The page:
COVID-19- Supporting Your Child's Communication Skills at Home

 

During the COVID-19 outbreak, the Government has advised us to stay at home.

  

SpeakupSalford is here to support you. We have put together this page to support learning at home and to provide some advice to support yours and your families wellbeing at this difficult time.


Whilst at home, we want your child to reach their full potential! To do this, it is important that we support their communication skills.

 

Communication is SO important. Being able to talk and understand what other people say will help your child communicate with people, make relationships, socialise, play and learn.

 

If you think your child feels worried about COVID-19, please watch the video below for a Social Story to help them understand.

Also click here for our other COVID-19 pages to see how you can support you and your child's general wellbeing. 

 

If your child is known to the Speech and Language Therapy service, they might have been sent home some resources or a 'programme'. Try to make sure you follow the advice you have been given, e.g. 10 minutes practice x3 per week. If you have any questions about the resources or advice you've been given, don't hesitate to e-mail us at Speakup.salford@srft.nhs.uk 

 

A lot of advice we give can be incorporated into your everyday routines. Click here for our Parents and Carers page and have a read of our Top Tips and Ideas below...

 

 

Top Tips and Ideas for at Home

Nursery Age:

  • Children love to have your full attention. Taking the some Special TIme each day to talk and play with your child is SO important and will help their brain develop. Click here for a handout on making the most of your Special Time.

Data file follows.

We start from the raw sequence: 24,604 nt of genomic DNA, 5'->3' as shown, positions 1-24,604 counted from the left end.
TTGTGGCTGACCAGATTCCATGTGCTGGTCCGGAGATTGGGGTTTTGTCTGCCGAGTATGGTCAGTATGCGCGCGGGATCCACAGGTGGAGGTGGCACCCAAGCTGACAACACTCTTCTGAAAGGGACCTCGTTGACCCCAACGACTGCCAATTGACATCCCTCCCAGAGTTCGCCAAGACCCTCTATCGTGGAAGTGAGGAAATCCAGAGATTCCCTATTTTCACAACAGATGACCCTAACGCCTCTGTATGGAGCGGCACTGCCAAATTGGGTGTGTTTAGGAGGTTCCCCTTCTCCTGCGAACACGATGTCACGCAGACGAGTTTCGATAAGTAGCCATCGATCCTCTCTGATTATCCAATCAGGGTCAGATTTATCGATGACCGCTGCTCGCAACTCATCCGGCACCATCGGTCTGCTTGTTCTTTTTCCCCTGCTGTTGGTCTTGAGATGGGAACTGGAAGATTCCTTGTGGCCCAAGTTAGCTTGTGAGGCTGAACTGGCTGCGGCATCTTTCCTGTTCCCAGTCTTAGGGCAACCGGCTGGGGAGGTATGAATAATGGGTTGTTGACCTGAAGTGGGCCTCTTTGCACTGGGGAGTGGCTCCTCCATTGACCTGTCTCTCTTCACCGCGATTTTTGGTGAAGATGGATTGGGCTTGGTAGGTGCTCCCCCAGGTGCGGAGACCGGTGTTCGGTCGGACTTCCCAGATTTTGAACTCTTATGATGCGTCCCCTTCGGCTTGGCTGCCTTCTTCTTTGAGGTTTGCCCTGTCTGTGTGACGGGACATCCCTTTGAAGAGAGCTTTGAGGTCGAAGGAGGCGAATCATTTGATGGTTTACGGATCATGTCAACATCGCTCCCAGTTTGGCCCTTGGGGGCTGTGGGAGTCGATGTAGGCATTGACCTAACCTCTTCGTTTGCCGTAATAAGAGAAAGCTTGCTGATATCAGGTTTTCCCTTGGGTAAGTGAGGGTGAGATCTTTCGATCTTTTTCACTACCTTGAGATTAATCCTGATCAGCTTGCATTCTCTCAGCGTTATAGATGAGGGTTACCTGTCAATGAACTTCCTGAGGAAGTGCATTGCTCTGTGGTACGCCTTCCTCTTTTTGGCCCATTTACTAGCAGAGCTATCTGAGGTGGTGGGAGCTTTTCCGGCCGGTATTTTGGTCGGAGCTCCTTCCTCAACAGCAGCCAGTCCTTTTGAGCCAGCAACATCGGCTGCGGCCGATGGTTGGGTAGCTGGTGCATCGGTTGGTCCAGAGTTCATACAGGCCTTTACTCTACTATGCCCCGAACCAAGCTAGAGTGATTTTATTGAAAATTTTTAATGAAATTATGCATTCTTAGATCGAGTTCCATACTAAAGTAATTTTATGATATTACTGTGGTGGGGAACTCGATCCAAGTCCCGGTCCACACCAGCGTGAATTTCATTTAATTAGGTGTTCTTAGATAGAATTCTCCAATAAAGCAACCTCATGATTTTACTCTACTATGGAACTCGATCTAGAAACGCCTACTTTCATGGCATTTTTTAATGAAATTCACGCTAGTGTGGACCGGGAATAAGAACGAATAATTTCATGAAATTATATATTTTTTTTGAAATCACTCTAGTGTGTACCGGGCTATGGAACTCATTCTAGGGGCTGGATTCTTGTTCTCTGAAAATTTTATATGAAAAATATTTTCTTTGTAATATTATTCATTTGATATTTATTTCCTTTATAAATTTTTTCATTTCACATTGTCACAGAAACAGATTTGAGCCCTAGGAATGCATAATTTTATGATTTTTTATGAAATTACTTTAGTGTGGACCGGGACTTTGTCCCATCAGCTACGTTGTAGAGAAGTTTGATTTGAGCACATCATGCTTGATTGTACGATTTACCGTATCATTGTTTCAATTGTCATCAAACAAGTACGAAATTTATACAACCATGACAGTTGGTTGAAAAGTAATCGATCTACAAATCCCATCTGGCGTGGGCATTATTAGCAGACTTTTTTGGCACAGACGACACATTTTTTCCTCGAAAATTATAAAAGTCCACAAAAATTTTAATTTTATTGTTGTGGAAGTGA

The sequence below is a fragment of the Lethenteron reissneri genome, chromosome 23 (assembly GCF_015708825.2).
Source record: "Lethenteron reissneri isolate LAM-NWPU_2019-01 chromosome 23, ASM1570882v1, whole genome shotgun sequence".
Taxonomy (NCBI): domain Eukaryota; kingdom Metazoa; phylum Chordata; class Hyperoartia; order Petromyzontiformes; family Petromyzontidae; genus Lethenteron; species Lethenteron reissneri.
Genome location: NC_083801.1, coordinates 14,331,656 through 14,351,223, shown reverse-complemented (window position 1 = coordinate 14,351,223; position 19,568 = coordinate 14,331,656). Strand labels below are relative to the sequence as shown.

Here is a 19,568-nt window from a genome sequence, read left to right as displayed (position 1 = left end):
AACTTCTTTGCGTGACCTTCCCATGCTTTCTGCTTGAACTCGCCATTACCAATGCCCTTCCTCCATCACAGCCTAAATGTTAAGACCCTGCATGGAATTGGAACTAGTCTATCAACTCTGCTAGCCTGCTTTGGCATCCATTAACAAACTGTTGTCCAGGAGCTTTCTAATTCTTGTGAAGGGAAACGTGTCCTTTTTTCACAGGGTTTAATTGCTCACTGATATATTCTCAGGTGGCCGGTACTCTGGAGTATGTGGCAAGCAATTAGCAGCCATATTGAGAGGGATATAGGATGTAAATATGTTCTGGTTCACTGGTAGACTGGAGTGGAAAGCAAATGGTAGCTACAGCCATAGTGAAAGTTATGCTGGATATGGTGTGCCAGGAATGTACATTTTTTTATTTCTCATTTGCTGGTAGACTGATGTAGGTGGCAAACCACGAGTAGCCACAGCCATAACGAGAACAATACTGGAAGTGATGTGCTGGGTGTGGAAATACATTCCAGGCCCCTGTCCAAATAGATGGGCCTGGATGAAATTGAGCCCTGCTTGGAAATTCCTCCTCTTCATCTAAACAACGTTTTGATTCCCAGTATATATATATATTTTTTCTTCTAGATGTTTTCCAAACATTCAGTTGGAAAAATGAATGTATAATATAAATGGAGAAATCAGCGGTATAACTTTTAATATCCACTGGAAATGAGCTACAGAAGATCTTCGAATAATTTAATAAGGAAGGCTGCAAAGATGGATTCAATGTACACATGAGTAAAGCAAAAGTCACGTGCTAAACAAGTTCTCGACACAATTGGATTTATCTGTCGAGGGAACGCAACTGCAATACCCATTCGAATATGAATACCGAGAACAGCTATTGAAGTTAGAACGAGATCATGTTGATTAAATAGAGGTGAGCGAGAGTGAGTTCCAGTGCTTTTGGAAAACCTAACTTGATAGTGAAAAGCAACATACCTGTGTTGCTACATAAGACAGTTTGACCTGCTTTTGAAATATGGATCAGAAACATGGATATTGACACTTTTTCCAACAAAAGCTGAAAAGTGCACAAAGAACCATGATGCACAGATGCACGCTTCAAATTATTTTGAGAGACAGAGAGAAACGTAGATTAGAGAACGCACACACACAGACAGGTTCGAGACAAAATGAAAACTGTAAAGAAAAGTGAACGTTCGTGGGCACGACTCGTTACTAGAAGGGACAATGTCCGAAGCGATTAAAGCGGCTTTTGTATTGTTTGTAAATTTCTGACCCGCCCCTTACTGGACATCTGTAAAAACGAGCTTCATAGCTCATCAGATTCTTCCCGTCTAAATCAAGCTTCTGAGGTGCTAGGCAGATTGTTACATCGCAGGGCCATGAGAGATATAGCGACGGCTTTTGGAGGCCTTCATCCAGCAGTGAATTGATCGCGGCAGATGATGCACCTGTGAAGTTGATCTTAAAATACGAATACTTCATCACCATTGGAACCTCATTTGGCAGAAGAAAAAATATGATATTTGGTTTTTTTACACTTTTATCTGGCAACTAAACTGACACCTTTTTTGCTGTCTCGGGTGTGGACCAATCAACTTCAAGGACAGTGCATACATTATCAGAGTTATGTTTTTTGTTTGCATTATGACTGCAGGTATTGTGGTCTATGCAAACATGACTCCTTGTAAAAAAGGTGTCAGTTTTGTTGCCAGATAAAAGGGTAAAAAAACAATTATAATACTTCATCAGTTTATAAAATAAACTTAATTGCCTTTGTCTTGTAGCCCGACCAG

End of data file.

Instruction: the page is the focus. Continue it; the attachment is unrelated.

• Play with your child and use imaginative ideas and fun toys to keep their attention. Having too many toys out or the TV on will be too distracting.When you play, get down on their level where they can see and hear you best. Click here for some great play ideas from BBC's Tiny Happy People. 
  • We understand that whilst at home more, you might watch some TV with your child. Click here for ideas from The Communication Trust about how to make the most of TV programmes. 
  • Talk about your child's interests and things that are happening right now.
  • Keep your talking short and simple. Using gestures and pointing will help them understand your instructions. Pictures and objects might help too. Click here for a great handout on using visuals from Talking Matters in Australia. 
  • If your child uses single words or short phrases, try repeating what they say and adding a word on, e.g. Child- 'Mama ball'. Mum- 'Oh look, a red ball!'. Make sure you use plenty of intonation to make your voice sound fun! Click here for activity ideas from The Communication Trust to help develop communication. 
  • Use simple sentences of 2-3 words that your child could copy, e.g. 'Max's milk bottle', 'building a tower' etc. 
  • Have a look here at our page for Parents and carers of young children where you can access further advice and leaflets on supporting early language.

 

School Age:

  • Keep what you say short and simple. Break down long instructions or give one instruction at a time, e.g. 'first get your book and then come to the living room'. Using gestures and pointing will help them understand. Pictures and objects might help too. 
  • Make time for talking and story telling. Encourage them to also tell you their stories and give lots of praise. Click here for BBC Bitesize story time.  
  • If they make mistakes when they speak either with their words or sounds, repeat back clearly and in the right way, e.g. if your child said 'dun' for 'sun', don't correct them, just clearly model back 'ssssun'. If they said 'falled', you'd repeat back their sentence and say 'fell'. Click here for some fun ideas from Mommy Speech Therapy to help practice sounds at home.